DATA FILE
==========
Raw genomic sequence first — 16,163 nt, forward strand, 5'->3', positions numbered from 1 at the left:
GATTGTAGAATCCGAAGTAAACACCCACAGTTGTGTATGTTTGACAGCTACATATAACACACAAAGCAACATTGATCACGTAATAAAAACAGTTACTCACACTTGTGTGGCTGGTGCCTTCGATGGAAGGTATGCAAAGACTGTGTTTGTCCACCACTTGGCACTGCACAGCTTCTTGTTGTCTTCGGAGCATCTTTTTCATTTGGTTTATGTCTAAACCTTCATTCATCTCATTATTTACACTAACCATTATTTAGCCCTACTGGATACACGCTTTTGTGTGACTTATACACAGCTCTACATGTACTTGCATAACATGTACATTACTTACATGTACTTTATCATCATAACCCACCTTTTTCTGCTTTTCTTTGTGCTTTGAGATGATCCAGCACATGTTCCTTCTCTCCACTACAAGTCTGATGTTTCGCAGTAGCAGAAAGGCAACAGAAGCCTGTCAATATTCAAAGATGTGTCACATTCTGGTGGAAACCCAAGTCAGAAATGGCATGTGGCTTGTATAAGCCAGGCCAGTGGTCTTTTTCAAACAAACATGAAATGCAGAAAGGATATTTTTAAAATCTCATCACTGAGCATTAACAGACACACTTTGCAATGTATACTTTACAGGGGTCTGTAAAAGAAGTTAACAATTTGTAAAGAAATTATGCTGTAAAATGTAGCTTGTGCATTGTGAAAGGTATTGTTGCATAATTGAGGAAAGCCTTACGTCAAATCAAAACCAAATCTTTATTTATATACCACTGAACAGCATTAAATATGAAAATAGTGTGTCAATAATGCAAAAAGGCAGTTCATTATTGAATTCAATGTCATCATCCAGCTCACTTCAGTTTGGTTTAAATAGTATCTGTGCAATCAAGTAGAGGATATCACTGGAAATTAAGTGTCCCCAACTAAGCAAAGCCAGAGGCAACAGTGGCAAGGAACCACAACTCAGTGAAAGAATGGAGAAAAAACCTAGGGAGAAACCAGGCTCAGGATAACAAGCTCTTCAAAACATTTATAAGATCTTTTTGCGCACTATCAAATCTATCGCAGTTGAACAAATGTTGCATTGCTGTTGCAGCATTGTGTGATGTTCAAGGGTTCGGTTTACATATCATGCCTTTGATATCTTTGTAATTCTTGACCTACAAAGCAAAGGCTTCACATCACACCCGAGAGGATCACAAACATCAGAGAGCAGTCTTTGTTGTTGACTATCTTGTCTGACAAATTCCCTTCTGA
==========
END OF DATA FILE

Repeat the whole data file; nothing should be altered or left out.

Raw genomic sequence first — 16,163 nt, forward strand, 5'->3', positions numbered from 1 at the left:
GATTGTAGAATCCGAAGTAAACACCCACAGTTGTGTATGTTTGACAGCTACATATAACACACAAAGCAACATTGATCACGTAATAAAAACAGTTACTCACACTTGTGTGGCTGGTGCCTTCGATGGAAGGTATGCAAAGACTGTGTTTGTCCACCACTTGGCACTGCACAGCTTCTTGTTGTCTTCGGAGCATCTTTTTCATTTGGTTTATGTCTAAACCTTCATTCATCTCATTATTTACACTAACCATTATTTAGCCCTACTGGATACACGCTTTTGTGTGACTTATACACAGCTCTACATGTACTTGCATAACATGTACATTACTTACATGTACTTTATCATCATAACCCACCTTTTTCTGCTTTTCTTTGTGCTTTGAGATGATCCAGCACATGTTCCTTCTCTCCACTACAAGTCTGATGTTTCGCAGTAGCAGAAAGGCAACAGAAGCCTGTCAATATTCAAAGATGTGTCACATTCTGGTGGAAACCCAAGTCAGAAATGGCATGTGGCTTGTATAAGCCAGGCCAGTGGTCTTTTTCAAACAAACATGAAATGCAGAAAGGATATTTTTAAAATCTCATCACTGAGCATTAACAGACACACTTTGCAATGTATACTTTACAGGGGTCTGTAAAAGAAGTTAACAATTTGTAAAGAAATTATGCTGTAAAATGTAGCTTGTGCATTGTGAAAGGTATTGTTGCATAATTGAGGAAAGCCTTACGTCAAATCAAAACCAAATCTTTATTTATATACCACTGAACAGCATTAAATATGAAAATAGTGTGTCAATAATGCAAAAAGGCAGTTCATTATTGAATTCAATGTCATCATCCAGCTCACTTCAGTTTGGTTTAAATAGTATCTGTGCAATCAAGTAGAGGATATCACTGGAAATTAAGTGTCCCCAACTAAGCAAAGCCAGAGGCAACAGTGGCAAGGAACCACAACTCAGTGAAAGAATGGAGAAAAAACCTAGGGAGAAACCAGGCTCAGGATAACAAGCTCTTCAAAACATTTATAAGATCTTTTTGCGCACTATCAAATCTATCGCAGTTGAACAAATGTTGCATTGCTGTTGCAGCATTGTGTGATGTTCAAGGGTTCGGTTTACATATCATGCCTTTGATATCTTTGTAATTCTTGACCTACAAAGCAAAGGCTTCACATCACACCCGAGAGGATCACAAACATCAGAGAGCAGTCTTTGTTGTTGACTATCTTGTCTGACAAATTCCCTTCTGA